It seems that repository pattern is trending in the Android architecture examples that I find (including my example Clean-Contacts) and maybe it is because we are not applying the repository pattern how is meant to be. I talked about clean architecture and I created Clean Contacts repository to demonstrate the architecture but I talked about a pattern that is not doing what his authors really want to achieve. So pointing me out, I’m writing this post to try to clarify with the information I have, what is a repository.
A repository is an Object that mimics a Collection, that’s it. In the original definition you can see how Martin Fowler talks about memory and collections strategies (not data sources), just because it’s easy to implement this pattern if you think about a data base or an in memory collection but it’s not so easy to mimic a API like a collection, only in some cases makes sense.
The repository class has 4 basic methods:
create, update, delete and query. You can also add findOne, count or whatever a collection can handle, but the first four are the principals and should be enough for a basic implementation.
Create, update and delete seems easy, it’s just receive an object and do the basic operations, but what about query? It seems complicated because just with one parameter you have to handle various queries like “find a list of Contacts and sort it by name”. How I can achieve 2 different queries with one method? Accepting on it’s signature a Query pattern.
Query pattern is based on the interpreter pattern. This pattern converts a DSL (Domain specific language) to a language that the other endpoint can understand. Back to the connection query-repository that we were talking about, if we are implementing a Data source access we create a DSL to model a query in a natural language, for example it can be “all Contacts sorted by name”, you can create the language you want in your domain, you have to know how to interpret this later. The Query interprets this language and converts to SQL or a Predicate if you use Guava and in-memory collections. A nice way to implement this behaviour is to create a list of Criteria patterns inside the query and interpret criterias to compose a query.
About this kind of logic:
It belongs to your domain logic, you can think that is a kind of Chain Of Reponsability pattern but is not exactly the same, but hey, you can implement in that way if it’s easier for you or you want to wrap it using a pattern.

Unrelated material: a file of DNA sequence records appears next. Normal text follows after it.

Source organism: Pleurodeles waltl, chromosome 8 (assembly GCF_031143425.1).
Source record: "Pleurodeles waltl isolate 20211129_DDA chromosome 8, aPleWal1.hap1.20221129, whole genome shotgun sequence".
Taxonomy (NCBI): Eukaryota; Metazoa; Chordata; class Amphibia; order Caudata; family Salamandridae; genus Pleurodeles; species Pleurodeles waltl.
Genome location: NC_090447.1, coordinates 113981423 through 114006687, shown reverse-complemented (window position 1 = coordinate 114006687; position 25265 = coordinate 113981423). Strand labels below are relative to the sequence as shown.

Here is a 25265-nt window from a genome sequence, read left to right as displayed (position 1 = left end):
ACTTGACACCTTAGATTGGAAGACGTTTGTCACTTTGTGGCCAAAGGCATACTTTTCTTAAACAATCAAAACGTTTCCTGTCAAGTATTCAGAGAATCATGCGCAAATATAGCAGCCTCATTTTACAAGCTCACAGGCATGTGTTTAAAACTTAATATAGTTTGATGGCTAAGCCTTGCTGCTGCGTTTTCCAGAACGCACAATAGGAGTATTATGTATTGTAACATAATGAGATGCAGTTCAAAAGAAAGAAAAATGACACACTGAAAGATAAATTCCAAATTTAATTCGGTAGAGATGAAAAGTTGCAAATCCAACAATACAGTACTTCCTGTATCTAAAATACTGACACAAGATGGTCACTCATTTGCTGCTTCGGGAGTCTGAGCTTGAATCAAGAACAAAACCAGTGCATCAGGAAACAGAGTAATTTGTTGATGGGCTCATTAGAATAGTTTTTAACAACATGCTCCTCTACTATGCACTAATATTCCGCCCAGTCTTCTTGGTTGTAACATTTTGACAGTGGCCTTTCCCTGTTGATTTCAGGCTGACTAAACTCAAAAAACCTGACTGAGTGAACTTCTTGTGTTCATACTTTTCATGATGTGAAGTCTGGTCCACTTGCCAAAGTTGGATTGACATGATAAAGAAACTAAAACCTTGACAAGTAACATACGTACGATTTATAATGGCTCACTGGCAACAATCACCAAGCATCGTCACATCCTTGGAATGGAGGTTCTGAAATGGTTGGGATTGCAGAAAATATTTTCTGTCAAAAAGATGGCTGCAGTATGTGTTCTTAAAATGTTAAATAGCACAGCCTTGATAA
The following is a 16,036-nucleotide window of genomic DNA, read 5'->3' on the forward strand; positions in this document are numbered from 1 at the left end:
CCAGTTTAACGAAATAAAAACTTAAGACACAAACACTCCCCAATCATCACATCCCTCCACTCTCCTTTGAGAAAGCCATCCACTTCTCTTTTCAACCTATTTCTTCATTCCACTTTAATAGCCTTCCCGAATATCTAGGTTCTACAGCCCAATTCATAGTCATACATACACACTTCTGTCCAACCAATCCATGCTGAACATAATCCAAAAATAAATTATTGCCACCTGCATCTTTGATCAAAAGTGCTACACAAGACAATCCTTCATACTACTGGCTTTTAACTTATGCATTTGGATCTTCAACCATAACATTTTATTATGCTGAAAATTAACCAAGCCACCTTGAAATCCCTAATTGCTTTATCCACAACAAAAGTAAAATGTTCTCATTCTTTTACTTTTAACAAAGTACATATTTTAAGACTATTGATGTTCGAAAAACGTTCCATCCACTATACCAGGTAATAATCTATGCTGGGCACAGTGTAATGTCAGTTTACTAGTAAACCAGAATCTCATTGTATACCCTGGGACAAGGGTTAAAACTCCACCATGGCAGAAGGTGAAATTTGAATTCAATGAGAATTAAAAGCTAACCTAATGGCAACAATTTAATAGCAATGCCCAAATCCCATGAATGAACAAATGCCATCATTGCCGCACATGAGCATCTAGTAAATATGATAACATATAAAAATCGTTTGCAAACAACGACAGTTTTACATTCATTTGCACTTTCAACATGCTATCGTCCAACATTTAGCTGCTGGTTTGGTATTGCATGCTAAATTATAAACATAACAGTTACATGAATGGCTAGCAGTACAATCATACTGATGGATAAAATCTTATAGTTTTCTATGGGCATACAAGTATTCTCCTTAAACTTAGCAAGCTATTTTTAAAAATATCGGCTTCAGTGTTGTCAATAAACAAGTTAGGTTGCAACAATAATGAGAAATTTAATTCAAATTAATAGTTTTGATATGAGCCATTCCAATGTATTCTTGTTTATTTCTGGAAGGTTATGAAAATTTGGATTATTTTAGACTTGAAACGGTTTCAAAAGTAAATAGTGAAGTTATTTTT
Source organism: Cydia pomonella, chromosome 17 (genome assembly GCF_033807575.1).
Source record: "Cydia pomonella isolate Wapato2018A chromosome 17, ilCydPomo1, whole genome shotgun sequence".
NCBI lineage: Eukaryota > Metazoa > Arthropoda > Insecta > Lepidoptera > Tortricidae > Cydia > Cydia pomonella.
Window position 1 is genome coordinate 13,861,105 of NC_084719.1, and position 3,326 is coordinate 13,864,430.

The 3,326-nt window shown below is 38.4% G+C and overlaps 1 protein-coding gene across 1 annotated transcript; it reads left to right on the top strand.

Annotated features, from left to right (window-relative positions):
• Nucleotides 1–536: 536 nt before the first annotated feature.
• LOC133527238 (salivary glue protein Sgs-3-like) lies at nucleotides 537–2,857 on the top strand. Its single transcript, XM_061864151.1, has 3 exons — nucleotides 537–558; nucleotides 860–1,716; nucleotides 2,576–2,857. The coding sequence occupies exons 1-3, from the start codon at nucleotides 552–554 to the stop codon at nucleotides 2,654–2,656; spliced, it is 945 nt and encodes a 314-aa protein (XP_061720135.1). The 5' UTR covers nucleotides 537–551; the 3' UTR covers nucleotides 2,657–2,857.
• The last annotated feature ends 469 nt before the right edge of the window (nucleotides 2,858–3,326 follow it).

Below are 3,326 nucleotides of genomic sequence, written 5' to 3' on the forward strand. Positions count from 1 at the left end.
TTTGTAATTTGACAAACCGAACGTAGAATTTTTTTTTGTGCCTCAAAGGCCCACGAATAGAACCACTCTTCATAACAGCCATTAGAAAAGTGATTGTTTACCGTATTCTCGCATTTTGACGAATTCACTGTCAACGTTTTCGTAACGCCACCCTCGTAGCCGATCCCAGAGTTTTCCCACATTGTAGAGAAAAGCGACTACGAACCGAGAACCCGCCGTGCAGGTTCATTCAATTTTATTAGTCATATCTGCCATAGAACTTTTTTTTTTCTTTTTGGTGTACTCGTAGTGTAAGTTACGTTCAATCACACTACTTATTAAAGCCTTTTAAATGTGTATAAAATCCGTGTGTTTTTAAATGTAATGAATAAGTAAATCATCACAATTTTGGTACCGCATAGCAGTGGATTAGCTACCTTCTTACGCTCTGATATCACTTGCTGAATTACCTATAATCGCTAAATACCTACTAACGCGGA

The important thing is that this logic belongs to your domain, it’s fine if you create a layer only for a repository, but ensure you are implementing the correct thing and don’t name patterns if the implementing code doesn’t look exactly as the pattern says, because people will have troubles to interpret the code right.
Feeling hungry? Let’s talk about managing transactions with the Repository pattern.
Unit of Work
Unit of work (UOW) is a pattern that can help you with transactions and it’s really helpful if you use the Repository/Query pattern. Martin Fowler describe this pattern as:
Maintains a list of objects affected by a business transaction and coordinates the writing out of changes and the resolution of concurrency problems.
A basic implementation of this pattern basically maintains in memory the status of the objects with three lists of objects of domain model: new, dirty and removed. Basically, when you create a new object you’ll insert a new object in the new list. If you delete an object you’ll delete it from dirty and removed and if you are updating an object you’ll insert that changes into the dirty list. When you are done with all changes you call commit that will execute in this order the operations: insertNew, updateDirty, deleteRemoved.
I don’t know in what are you actually working but this is really complex to implement and I still don’t have any use case in mobile applications that can take real advantage of this pattern. I’m going to refactor Clean Contacts just moving code and making the domain layer take this decisions and continue handling data as in the previous version but using proper names for each data collaborator.
Do you want to know more about this and other enterprise patterns? In order to discover the thurth I recommend you to read the original martin fowler book: